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What You Were Selling Last Week: Lloyds Banking Group PLC And Royal Bank of Scotland Group plc

One of Warren Buffett’s famous investing sayings is “be fearful when others are greedy and greedy only when others are fearful”. Or, in other words, sell when others are buying and buy when they’re selling.

But we might expect Foolish investors to know that, and looking at what Fools have been selling recently might well provide us with some ideas for investments that may be past their prime

So, in this series of articles, we’re going to look at what customers of The Motley Fool ShareDealing Service have been selling in the past week or so, and what might have made them decide to do so.

A tale of two banks 

Two of the Big Four UK Banks featured in our latest “Top 10 Sells” list*, with Lloyds (LSE: LLOY) (NYSE: LYG.US) at number 4 and Royal Bank of Scotland (LSE: RBS) (NYSE: RBS.US) at number 5.

Both banks required colossal bail-outs from the taxpayer, but Lloyds has been far more successful at returning to respectability, with the government having already disposed of some of its holdings, reducing the taxpayer’s stake from 39% to just under 25%.  And, subject to regulatory approval, it may resume a dividend payment later this year or early next.

In contrast, RBS’s share price remains around 28% below the value at which taxpayers coughed-up £45bn to stave-off collapse, the bank is still 81% in public ownership, and there’s no prospect of a dividend anywhere in sight. 

Just in case

LloydsOn the face of it, it’s not clear what may have prompted some people to sell Lloyds. Analysts have estimated pre-tax profits at almost £6bn for this year, rising to £7.4bn next.

The first test of the accuracy of those estimates was in Lloyds’ half-year results, issued this week. Underlying pre-tax profit was up 32%, to £3.8bn, with the bank saying that is expects further improvement in performance in the second half. So the full-year total for this year may well be nearer to the one analysts are predicting for next year, or even higher.

On that basis, perhaps sales of Lloyds shares last week were more in the way of taking some profit ahead of the results — a “just in case” scenario, that hasn’t materialised — rather than selling down in the expectation of declining performance.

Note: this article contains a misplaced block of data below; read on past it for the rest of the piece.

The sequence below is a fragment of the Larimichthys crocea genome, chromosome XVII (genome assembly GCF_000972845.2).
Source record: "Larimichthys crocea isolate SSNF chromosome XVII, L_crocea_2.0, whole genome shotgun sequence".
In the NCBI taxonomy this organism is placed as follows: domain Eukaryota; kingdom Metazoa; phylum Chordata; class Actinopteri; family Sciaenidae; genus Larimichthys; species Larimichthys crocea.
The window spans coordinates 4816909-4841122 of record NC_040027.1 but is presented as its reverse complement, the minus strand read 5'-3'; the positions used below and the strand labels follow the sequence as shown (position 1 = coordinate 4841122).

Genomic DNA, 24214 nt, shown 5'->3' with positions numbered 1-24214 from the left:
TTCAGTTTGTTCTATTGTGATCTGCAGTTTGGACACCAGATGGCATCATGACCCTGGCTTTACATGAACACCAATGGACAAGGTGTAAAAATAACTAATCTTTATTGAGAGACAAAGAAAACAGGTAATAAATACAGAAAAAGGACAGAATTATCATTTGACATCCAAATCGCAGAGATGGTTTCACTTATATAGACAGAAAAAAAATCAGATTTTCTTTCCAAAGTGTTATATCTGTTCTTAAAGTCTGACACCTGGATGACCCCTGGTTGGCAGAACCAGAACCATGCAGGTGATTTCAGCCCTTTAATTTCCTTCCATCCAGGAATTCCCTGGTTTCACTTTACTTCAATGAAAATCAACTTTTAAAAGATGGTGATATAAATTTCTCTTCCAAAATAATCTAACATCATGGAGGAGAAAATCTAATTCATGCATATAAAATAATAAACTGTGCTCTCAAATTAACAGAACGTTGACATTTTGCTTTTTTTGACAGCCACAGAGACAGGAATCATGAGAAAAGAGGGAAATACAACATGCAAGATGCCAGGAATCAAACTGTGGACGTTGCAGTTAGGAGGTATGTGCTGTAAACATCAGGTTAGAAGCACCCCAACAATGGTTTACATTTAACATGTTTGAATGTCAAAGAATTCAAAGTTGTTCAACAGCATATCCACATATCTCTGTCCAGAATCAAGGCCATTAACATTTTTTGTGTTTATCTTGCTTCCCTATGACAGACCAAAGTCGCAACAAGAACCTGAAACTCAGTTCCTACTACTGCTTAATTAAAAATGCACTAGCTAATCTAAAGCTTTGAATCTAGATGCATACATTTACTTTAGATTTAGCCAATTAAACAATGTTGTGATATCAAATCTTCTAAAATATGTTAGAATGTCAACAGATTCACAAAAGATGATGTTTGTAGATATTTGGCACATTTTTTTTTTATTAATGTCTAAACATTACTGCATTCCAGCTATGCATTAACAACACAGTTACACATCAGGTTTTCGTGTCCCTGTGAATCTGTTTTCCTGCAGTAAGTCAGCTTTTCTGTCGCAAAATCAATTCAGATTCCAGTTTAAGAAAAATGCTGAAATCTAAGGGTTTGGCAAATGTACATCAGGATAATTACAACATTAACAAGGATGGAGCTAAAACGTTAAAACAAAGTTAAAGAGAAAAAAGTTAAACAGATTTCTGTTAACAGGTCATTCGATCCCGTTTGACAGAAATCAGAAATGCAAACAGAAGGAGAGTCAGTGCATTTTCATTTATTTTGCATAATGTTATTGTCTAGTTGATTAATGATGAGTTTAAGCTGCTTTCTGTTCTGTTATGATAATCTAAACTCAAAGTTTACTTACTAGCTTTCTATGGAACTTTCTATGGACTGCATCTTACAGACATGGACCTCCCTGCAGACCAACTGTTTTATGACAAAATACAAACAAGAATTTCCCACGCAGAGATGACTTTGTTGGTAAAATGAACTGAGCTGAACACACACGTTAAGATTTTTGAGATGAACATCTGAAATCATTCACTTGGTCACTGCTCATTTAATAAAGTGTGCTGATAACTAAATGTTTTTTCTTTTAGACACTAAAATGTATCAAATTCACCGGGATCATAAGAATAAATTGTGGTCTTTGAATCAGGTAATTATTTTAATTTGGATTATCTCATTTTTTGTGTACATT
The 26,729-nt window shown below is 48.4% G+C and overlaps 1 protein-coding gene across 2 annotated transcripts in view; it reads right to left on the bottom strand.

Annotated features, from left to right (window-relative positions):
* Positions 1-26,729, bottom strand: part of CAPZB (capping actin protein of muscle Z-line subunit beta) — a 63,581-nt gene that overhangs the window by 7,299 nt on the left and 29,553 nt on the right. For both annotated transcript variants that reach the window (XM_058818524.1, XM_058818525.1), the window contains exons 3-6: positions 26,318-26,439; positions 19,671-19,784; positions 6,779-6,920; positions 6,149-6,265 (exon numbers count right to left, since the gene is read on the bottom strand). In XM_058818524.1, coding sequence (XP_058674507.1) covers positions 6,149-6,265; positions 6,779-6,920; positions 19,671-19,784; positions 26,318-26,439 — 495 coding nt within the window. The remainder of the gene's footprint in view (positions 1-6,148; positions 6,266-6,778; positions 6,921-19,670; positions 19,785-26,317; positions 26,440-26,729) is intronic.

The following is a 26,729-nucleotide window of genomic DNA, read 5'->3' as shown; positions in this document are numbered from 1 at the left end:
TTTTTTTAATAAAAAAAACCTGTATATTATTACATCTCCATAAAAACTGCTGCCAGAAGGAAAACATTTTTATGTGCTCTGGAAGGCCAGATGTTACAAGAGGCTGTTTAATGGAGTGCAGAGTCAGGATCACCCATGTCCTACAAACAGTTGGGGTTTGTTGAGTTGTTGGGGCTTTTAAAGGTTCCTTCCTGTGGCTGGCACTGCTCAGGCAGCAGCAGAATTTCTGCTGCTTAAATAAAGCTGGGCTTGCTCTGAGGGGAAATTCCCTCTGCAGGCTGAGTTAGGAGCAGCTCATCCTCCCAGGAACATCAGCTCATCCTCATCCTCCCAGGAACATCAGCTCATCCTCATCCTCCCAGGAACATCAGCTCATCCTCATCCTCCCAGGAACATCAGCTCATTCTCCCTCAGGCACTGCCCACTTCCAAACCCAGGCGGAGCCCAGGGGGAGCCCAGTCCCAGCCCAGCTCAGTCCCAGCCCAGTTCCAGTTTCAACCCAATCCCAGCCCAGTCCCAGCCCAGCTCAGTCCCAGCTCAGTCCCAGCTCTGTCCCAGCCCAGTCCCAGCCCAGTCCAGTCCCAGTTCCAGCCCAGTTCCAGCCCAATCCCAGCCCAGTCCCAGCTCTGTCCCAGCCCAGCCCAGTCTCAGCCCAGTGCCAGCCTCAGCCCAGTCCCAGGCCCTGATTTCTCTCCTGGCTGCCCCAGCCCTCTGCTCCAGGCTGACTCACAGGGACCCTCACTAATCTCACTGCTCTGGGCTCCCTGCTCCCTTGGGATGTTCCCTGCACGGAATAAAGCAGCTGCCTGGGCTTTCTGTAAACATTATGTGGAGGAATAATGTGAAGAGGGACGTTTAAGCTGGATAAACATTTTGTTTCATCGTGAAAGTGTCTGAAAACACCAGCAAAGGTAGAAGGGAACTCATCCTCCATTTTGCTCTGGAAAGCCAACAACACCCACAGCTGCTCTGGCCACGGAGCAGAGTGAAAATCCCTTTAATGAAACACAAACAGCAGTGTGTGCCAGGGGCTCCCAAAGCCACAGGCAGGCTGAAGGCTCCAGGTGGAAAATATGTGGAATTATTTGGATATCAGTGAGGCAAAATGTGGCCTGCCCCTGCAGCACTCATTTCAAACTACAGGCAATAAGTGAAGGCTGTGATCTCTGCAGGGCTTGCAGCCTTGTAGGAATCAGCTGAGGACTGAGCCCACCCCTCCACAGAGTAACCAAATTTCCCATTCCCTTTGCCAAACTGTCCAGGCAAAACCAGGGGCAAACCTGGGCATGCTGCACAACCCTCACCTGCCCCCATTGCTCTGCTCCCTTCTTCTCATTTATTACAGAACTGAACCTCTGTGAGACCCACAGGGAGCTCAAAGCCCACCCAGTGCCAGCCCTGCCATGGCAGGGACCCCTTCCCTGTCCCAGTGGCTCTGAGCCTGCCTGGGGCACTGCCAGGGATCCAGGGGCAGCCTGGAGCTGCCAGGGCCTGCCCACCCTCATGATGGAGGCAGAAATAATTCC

Take the money

RBSThe case for selling off RBS shares seems clearer, at least for those who sold at the end of the week.

The bank has been struggling to escape the long shadow of mis-selling litigation and regulatory censure, and even the welcome surprise of a shock profit announcement made on Friday — £2.6bn for the first half of this year, compared with a loss of over £8.2bn in 2013 — was sharply tempered by a warning from CEO Ross McEwan that the bank is still “actively managing down a slate of significant legacy issues including “significant conduct and litigation issues that will likely hit … profits going forward.” 

And as the Scottish Independence Referendum draws closer — it’s now just 49 days away — there may be growing uncertainty about what effect a ‘Yes’ result might have on RBS.  

So, despite there being other encouraging news, such as a notable £1.8bn fall in losses on bad debts and the success with which the bank has run-down its non-core assets via the creation of a £38bn capital resolution division (a.k.a. “bad bank”) last year, what amounted to a profit warning may have prompted some shareholders in RBS to take the money generated by Friday’s sharp rise — up to a 14% gain on the day — and run.

Tricky business

Working out whether a bank is worth investing in can be a tricky business, so, to help you conduct your own analysis, our experts here at The Motley Fool have put together a special report entitled "The Motley Fool's Guide To Banking".

This exclusive wealth report provides six key 'City insider' valuation metrics for each bank traded in London. That's right: it's not just limited to Lloyds and RBS -- the report gives a rundown of the whole industry.

Get your FREE copy now -- it comes with no obligation.

Jon Wallis has no position in any shares mentioned. The Motley Fool has no position in any of the shares mentioned.

* based on aggregate data from The Motley Fool ShareDealing Service.